The Role of Neuroimmune Interactions in Gastrointestinal Health and Disease

May 2024 Council

Lead Division/Office


Point(s) of Contact

Terez Shea-Donohue, Ph.D.

Executive Summary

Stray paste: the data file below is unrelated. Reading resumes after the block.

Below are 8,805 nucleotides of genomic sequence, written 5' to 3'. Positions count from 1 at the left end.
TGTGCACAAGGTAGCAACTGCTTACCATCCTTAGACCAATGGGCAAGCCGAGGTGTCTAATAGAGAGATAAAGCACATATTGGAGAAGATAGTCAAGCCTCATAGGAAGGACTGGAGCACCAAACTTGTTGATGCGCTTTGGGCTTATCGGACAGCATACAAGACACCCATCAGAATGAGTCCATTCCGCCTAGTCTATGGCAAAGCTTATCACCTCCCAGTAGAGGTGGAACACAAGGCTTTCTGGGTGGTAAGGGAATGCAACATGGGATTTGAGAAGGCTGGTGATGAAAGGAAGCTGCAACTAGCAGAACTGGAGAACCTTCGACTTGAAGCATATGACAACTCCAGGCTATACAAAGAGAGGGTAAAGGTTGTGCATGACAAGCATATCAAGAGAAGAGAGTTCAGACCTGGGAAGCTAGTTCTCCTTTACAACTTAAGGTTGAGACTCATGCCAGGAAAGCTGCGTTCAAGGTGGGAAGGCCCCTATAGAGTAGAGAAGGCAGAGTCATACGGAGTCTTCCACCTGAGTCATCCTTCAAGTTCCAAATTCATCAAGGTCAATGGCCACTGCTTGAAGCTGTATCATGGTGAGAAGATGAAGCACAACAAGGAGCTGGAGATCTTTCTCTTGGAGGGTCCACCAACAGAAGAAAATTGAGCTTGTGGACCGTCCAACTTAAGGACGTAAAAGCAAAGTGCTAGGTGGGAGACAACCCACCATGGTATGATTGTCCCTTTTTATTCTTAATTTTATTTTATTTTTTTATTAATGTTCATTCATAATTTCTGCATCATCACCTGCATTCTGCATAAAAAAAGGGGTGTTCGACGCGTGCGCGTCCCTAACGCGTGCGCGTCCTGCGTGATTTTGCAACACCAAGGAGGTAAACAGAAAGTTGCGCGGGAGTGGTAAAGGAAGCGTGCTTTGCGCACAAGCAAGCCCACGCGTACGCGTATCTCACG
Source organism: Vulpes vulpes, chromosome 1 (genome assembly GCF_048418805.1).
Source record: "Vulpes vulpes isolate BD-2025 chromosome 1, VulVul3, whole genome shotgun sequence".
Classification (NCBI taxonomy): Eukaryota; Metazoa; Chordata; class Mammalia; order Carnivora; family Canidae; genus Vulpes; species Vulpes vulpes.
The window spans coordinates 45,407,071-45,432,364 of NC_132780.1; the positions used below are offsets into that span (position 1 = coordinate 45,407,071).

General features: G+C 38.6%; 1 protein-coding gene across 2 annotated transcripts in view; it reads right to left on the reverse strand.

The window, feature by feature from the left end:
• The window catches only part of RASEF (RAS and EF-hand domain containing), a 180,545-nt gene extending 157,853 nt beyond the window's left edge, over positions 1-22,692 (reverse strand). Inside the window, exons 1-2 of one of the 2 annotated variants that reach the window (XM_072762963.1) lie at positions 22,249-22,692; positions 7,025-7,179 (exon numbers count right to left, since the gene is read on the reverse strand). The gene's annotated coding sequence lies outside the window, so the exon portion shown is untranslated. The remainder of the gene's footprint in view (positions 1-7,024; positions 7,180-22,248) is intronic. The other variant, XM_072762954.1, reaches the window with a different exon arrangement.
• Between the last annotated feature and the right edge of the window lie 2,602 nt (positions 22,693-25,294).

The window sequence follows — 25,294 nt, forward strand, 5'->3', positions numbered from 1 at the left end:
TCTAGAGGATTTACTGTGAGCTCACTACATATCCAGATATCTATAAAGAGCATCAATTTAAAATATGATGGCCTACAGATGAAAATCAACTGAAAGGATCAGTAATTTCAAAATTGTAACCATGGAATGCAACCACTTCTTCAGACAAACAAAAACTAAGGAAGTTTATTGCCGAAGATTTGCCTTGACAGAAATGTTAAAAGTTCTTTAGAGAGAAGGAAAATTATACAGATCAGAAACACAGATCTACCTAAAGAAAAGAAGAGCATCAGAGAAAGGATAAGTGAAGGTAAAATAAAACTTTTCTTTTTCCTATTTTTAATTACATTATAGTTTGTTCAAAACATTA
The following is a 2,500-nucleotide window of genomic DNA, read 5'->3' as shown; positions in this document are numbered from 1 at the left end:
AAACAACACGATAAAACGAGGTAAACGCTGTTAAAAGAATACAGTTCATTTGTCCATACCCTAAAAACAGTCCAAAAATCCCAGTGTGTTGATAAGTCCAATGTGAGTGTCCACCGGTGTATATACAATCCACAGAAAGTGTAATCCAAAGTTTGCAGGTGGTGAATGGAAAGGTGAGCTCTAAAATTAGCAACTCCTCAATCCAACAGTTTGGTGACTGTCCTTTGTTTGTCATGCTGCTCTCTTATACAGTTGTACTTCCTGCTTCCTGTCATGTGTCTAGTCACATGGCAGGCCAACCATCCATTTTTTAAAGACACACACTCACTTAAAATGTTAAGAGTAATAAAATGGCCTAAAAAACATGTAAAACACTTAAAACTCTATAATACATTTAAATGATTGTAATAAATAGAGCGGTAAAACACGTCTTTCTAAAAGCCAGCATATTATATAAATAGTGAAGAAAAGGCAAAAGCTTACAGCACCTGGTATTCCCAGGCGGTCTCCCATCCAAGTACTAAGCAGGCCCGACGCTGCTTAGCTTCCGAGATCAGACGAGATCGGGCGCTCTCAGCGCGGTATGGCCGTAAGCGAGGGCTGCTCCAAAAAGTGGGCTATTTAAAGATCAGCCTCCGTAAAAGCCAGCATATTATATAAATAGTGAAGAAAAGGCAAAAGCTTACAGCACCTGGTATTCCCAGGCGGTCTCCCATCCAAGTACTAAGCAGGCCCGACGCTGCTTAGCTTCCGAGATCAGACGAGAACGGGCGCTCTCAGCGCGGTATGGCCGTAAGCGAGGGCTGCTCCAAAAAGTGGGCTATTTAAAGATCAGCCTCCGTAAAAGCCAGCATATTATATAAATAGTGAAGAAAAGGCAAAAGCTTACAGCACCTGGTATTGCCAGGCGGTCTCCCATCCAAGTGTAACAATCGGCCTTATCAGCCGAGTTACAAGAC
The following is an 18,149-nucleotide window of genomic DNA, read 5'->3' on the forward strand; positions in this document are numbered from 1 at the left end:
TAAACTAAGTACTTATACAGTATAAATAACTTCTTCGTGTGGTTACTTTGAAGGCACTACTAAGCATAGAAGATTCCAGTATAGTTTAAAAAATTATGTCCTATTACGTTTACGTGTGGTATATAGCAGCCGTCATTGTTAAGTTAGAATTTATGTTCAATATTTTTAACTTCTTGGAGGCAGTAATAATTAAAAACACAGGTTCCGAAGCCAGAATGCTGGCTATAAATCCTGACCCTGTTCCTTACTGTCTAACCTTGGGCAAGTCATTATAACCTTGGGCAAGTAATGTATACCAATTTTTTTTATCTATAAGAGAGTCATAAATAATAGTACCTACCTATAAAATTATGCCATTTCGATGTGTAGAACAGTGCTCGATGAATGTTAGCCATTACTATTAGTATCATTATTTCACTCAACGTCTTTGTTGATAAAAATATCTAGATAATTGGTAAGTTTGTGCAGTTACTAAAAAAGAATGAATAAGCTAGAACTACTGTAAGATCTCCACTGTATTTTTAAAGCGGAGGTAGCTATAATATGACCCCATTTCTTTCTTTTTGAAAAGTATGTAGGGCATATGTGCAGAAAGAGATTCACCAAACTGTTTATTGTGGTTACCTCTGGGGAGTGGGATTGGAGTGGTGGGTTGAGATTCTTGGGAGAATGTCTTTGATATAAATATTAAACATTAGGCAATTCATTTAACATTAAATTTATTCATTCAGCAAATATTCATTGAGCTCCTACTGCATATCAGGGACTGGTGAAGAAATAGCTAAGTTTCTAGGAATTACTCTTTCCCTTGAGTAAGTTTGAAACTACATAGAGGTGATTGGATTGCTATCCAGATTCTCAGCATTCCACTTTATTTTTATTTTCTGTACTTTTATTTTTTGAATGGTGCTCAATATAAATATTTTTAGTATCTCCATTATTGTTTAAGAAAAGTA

For gastrointestinal (GI) disorders such as inflammatory bowel disease (IBD), disorders of the gut brain interactions (DGBI), metabolic diseases, and others, the correlation between disease pathology and symptoms is often imprecise, and there is a lack of disease or response biomarkers that assess treatment efficacy. In addition, current available therapies for these chronic debilitating GI diseases are limited, and traditionally have targeted either the nervous or immune system. A barrier to the development of new treatments is that these diseases are complex, multifactorial, exacerbated by stress, and may affect one gender more than another. In June 2023, NIDDK hosted a workshop highlighting neuroimmune crosstalk in the gut in health and disease as a focal point for research areas of interest to NIDDK including enteric neurodevelopment, neurogenesis, gut sensation, and gut-brain communication. The workshop recognized that dysfunctional neuroimmune communications contribute to the symptoms, severity, and chronicity of GI disorders. Moreover, remodeling of neuroimmune interactions may underlie the persistence of symptoms in disease remission in IBD or in the absence of overt disease pathology in DGBI. To advance research in the area of neuroimmune interactions related to GI diseases, it is necessary to incentivize collaboration between siloed investigators in immunology and neurogastroenterology and facilitate sharing of state-of-the-art resources specific to each area.